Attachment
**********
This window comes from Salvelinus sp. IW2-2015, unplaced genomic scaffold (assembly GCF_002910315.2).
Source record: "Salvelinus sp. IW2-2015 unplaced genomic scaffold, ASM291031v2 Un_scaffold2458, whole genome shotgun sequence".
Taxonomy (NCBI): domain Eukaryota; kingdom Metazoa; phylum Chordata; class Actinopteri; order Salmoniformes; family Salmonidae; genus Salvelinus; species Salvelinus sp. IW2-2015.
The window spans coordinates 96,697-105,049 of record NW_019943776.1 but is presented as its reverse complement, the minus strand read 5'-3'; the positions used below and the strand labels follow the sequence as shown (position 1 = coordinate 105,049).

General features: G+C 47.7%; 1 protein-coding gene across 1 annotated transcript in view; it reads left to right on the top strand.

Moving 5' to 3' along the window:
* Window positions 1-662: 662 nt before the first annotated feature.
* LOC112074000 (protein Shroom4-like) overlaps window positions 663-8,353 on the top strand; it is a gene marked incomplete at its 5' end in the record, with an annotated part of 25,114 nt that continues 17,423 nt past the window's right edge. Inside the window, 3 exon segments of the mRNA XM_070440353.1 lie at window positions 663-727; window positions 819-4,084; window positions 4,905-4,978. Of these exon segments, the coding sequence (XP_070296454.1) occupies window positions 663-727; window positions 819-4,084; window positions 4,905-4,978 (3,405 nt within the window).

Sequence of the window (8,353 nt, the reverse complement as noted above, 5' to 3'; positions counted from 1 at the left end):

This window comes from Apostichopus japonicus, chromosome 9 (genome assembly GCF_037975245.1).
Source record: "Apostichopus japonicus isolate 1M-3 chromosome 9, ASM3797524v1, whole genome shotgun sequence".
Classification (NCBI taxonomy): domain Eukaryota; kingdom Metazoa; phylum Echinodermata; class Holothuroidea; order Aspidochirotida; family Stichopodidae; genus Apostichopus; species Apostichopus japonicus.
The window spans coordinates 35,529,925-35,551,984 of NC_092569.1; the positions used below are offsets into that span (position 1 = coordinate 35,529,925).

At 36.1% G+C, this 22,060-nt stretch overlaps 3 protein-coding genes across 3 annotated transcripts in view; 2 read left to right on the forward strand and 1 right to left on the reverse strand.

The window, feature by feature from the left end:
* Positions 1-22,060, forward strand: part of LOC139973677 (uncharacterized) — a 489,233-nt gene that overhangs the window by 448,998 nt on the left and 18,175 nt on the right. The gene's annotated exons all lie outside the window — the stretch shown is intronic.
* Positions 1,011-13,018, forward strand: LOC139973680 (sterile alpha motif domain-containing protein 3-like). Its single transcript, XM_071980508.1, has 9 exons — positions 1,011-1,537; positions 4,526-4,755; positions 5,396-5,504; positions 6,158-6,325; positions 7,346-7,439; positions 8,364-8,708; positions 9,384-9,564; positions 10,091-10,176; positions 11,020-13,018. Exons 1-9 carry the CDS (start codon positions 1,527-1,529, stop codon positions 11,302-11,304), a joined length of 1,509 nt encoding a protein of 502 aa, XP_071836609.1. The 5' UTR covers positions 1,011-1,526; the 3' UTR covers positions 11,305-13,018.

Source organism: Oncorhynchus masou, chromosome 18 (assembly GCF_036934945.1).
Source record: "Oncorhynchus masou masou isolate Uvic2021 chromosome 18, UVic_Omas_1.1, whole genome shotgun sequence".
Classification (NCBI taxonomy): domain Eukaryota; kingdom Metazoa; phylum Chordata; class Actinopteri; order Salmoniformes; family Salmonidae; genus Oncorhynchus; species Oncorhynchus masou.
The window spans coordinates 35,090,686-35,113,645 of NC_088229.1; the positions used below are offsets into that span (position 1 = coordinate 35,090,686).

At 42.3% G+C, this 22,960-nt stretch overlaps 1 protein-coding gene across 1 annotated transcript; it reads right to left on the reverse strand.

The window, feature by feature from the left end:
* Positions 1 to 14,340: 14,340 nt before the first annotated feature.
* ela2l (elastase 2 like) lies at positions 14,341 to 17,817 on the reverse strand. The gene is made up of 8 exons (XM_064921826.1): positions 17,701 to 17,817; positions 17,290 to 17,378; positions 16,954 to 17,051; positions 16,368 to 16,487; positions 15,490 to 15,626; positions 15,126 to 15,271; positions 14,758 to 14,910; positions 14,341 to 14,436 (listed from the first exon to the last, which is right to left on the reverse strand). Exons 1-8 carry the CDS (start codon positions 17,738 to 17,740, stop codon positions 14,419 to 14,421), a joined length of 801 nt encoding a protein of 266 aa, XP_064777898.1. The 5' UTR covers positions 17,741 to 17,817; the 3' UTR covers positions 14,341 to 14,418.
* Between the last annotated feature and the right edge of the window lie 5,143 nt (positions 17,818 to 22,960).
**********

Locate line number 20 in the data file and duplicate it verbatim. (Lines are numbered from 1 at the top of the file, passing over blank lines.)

Classification (NCBI taxonomy): domain Eukaryota; kingdom Metazoa; phylum Chordata; class Actinopteri; order Salmoniformes; family Salmonidae; genus Oncorhynchus; species Oncorhynchus masou.